Now was the time for an apology, Ardern said. Some might think they happened a long time ago, but there were not many Pacific peoples unaffected by them.
Almost all Pacific members in caucus had a story from their parents' generation, Ardern said.
The Polynesian Panther Party, which formed just before the dawn raids and this year celebrated its 50th anniversary, has been leading a campaign for the Government to formally apologise.
Apology 'long overdue' - Greens
The Green Party welcomed today's announcement, but said it needed to be "backed up" by policy action.
"This apology is long overdue, but it needs to be backed up with fixing our broken immigration system, including creating a broad amnesty programme for people who overstay and real pathways to residency," said the Greens' spokesperson for Pacific peoples, Teanau Tuiono.
"The dawn raids are a shameful stain on New Zealand history ... fuelled and enabled by the New Zealand government.
"It is important the Government now acknowledges the legacy of the Polynesian Panthers and the role they played to stand up for the rights of Pacific communities. They ran food co-ops, homework centres, lobbied for support services and importantly organised against the Dawn Raids."
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About the dawn raids
• The dawn raids began in 1974 when the Labour government, faced with an economic downturn, clamped down on people overstaying their working visas. Samoans and Tongans - welcomed into New Zealand with open arms in the 1950s and 60s to relieve a huge labour shortage - became the scapegoats of rising unemployment, and were the main targets.
• Police with dogs burst into homes at dawn across the country; Pacific people were randomly stopped in the street. A study a decade later showed Polynesians had made up only a third of overstayers but more than 80 per cent of all prosecutions for overstaying. The majority of overstayers were from the United States and Europe.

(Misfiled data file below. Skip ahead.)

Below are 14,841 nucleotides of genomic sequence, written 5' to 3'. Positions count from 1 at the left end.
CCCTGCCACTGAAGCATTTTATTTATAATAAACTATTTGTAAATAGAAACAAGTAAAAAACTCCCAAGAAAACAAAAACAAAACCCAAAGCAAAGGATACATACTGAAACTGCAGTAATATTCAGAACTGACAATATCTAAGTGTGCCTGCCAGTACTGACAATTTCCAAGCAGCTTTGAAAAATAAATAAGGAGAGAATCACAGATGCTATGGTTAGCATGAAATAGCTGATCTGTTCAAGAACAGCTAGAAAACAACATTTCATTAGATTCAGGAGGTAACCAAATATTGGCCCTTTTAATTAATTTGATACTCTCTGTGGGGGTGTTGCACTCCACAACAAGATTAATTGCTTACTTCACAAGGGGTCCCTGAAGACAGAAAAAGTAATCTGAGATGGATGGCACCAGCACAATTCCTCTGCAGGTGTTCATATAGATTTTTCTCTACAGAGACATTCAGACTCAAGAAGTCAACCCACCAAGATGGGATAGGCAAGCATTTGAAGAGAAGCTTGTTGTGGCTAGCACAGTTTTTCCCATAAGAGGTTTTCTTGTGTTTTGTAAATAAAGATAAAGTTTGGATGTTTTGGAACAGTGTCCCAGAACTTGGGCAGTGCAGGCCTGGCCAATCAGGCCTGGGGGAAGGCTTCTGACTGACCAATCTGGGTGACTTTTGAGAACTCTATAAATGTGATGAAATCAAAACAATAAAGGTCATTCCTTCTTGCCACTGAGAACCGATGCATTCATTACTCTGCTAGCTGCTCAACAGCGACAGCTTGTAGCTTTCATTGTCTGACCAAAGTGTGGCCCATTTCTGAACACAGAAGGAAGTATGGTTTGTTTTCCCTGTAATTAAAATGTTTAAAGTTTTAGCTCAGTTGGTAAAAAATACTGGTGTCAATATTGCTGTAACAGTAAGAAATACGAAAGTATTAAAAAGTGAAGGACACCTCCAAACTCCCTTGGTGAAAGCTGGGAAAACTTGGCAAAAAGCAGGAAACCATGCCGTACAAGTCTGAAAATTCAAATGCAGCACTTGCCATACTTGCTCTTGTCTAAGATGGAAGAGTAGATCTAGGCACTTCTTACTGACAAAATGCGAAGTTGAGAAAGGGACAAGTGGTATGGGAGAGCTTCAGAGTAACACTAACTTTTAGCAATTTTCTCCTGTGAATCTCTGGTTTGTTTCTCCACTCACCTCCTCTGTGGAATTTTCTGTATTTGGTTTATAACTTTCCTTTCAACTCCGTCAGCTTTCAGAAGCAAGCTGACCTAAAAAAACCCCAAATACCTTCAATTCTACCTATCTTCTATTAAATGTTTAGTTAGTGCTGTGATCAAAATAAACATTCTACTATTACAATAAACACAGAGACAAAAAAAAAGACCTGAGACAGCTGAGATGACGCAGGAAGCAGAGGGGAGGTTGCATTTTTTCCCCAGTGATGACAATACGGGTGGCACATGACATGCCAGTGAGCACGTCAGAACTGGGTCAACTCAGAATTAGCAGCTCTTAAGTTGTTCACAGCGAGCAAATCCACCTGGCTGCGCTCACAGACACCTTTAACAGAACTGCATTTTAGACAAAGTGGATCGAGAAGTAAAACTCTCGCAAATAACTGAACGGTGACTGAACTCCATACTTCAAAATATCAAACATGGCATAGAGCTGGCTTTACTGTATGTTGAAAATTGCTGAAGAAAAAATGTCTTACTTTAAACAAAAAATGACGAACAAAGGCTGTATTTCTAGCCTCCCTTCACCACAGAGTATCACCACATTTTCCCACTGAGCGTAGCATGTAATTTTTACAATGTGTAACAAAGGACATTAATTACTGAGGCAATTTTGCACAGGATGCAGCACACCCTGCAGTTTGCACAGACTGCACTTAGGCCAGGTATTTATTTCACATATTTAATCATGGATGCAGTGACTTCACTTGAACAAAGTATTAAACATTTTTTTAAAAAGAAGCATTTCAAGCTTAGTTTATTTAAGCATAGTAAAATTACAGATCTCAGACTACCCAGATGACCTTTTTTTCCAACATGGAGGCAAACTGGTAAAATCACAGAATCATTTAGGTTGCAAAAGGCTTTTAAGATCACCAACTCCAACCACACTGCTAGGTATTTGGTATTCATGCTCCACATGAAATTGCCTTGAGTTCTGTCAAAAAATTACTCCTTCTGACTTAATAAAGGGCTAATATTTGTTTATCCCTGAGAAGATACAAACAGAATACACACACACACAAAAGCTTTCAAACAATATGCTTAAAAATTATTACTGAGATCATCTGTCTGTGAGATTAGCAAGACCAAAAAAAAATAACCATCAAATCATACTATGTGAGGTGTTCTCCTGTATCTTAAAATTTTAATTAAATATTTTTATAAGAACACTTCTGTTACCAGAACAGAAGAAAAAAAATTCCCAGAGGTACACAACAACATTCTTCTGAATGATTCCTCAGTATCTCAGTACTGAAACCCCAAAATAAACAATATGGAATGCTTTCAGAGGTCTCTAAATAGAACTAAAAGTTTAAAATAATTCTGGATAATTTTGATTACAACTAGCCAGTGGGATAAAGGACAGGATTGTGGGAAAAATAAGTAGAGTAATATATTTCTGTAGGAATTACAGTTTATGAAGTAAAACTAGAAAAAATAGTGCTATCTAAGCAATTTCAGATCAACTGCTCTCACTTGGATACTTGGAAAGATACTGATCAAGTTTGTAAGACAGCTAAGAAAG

• The election of a National government at the end of 1975 was followed by a fresh wave of raids against Pacific Island communities. Under the leadership of Robert Muldoon, the National Party had drawn on racist stereotypes during the election campaign. National set an immigration target of 5000 (down from 30,000) and was accused of stoking fears about immigration in order to win power.
• The distressing and divisive raids ended in the late 1970s but they damaged the relationship between Pacific Islanders and New Zealand, tarnishing its image of a rich, multicultural society.
• There was widespread support for the raids, but opposition grew over time and predominantly ranged from the Polynesian Panthers – set up in 1971 – to church and Pasifika, Ngā Tamatoa and anti-racist organisations such as the Citizens Association for Racial Equality (CARE) and the Auckland Committee on Racism and Discrimination (ACORD).
• Ultimately the raids became untenable – and they were also ineffectual, as the New Zealand economy continued to decline despite the deportation of illegal Pacific immigrants. In 1977 the Immigration Department changed its procedures for handling overstayers so these events would never be repeated.
• Despite this strained relationship, immigration to New Zealand from the Pacific Islands has increased since then, and Auckland today is the undisputed Polynesian capital of the world - with about 200,000 people identifying themselves with a Pacific ethnicity.
• The Polynesian Panthers started a campaign this year for an official apology for the dawn raids, drawing widespread community support, and backing from the Green Party and Human Rights Commission. Pasifika youth leader Josiah Tualamali'I and film-maker Benji Timu wrote to Prime Minister Jacinda Ardern and started a petition calling for an apology, saying the raids led to generational trauma.